Does the gallery have insurance covering damage or loss of work? Our gallery had two robberies. Another time part of the roof blew off one winter during an awful storm, and although most of the work was just fine, a couple paintings had water damage. The gallery's insurance paid the artists' fees, but not the gallery's commission. In otherwords, the artists were paid as though the work had sold, but the gallery had no income from the loss.

I think you can see that if you choose not to participate in this gallery, you have nothing to loose by investigating it. However, if you do become a part of this gallery, you will have plenty to loose if you don't investigate fully.

I'm sure I've probably missed a point or two, but someone else can fill you in on whatever that may be. :)

Good luck, I hope this will be a place that offers you a good opportunity to sell your fine paintings.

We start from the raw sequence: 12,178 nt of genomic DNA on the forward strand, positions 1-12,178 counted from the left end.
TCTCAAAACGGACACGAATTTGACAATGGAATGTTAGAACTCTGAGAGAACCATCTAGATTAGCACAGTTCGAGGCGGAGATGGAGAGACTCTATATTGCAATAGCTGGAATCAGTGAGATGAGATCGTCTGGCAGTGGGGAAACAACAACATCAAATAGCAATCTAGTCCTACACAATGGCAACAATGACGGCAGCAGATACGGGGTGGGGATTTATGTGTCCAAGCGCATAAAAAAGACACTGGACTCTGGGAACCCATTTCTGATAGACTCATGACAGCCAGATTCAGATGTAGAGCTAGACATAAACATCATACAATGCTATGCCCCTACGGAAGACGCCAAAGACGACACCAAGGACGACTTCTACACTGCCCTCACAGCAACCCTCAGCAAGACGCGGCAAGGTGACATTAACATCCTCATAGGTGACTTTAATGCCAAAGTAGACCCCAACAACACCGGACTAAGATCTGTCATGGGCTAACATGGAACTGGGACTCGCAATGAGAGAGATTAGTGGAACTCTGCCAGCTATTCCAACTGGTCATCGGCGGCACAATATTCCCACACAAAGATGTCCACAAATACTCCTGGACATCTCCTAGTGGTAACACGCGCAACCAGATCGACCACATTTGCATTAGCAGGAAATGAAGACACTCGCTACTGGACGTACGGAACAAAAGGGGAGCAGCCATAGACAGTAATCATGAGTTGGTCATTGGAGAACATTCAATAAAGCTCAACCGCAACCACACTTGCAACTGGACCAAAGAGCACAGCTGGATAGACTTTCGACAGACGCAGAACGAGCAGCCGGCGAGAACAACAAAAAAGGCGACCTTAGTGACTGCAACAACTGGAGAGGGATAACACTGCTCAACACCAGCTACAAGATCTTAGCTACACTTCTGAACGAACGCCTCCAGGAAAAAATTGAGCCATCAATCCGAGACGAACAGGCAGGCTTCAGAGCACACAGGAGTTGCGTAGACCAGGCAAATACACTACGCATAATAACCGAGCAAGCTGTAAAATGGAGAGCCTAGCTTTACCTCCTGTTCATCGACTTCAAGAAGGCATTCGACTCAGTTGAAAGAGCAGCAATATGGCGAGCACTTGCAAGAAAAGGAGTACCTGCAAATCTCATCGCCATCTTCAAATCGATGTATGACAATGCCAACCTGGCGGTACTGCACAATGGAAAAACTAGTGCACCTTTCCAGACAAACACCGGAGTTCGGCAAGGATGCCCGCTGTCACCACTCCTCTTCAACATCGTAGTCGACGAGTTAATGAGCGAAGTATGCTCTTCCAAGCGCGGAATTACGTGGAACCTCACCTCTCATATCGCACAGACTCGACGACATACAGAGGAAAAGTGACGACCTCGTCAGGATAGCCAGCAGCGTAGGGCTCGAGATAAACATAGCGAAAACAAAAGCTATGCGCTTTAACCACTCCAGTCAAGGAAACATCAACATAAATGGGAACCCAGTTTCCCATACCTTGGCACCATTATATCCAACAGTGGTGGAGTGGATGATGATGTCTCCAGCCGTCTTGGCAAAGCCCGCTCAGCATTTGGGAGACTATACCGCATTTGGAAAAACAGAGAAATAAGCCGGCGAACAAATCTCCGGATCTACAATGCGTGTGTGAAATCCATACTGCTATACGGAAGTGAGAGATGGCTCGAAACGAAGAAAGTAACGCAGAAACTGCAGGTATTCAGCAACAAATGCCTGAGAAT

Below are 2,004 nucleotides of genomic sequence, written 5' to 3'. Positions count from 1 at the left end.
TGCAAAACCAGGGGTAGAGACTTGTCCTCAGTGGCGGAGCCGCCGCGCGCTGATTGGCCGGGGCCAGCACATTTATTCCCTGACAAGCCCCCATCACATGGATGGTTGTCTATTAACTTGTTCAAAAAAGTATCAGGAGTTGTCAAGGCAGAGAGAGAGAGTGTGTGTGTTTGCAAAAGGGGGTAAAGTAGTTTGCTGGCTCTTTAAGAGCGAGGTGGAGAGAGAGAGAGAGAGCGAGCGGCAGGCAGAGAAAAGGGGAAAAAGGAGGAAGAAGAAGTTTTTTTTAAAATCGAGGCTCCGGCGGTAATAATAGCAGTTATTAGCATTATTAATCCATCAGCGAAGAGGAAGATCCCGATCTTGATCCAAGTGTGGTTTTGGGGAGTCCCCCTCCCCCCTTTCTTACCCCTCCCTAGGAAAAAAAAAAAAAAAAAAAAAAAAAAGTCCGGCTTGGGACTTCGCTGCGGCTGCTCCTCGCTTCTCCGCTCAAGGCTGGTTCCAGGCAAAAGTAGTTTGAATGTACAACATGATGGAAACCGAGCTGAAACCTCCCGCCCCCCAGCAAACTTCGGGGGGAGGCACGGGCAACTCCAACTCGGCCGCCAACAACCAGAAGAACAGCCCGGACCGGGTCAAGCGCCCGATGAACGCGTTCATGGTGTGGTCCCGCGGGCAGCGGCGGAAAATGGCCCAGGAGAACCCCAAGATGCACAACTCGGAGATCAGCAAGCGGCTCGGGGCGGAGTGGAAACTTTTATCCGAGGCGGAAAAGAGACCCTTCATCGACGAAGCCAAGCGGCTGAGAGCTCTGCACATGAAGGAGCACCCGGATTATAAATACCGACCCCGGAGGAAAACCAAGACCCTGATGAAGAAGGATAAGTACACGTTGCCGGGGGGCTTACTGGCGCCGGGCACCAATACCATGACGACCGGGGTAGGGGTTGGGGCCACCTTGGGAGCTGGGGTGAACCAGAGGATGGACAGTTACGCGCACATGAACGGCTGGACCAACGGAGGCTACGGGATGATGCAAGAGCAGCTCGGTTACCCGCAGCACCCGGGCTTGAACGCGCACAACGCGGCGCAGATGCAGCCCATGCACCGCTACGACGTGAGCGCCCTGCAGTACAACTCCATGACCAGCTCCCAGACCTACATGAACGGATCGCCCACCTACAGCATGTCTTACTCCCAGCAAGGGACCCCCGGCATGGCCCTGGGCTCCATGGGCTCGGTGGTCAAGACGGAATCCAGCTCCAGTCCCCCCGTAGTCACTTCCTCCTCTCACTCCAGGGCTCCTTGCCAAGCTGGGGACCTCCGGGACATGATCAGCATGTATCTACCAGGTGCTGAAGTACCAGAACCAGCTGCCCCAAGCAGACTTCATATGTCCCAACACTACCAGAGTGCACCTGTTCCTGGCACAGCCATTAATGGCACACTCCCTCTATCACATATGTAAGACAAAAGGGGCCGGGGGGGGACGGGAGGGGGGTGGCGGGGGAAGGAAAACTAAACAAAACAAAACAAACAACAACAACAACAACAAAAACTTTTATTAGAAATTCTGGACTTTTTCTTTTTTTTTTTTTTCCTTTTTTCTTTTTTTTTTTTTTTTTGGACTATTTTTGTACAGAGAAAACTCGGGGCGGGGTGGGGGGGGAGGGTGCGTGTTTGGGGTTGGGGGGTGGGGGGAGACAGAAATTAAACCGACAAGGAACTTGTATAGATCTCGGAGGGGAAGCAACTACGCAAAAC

Donna A
03-21-2006, 09:19 PM
Hi, Chewie!!! You are getting some very excellent information! Peggy has really brought up some particularly excellent issues!!!

I'm going to upload a pdf file on promoting yourself from some notes I've taken. Sounds like this is worth looking into. Hope it turns out very well! You certainly have some beautiful paintings!!!! Very best wishes!!! Donna ;-}

Paula Ford
03-21-2006, 09:23 PM
Rating this thread. Excellent information for any artist contemplating going with a gallery.


03-21-2006, 10:24 PM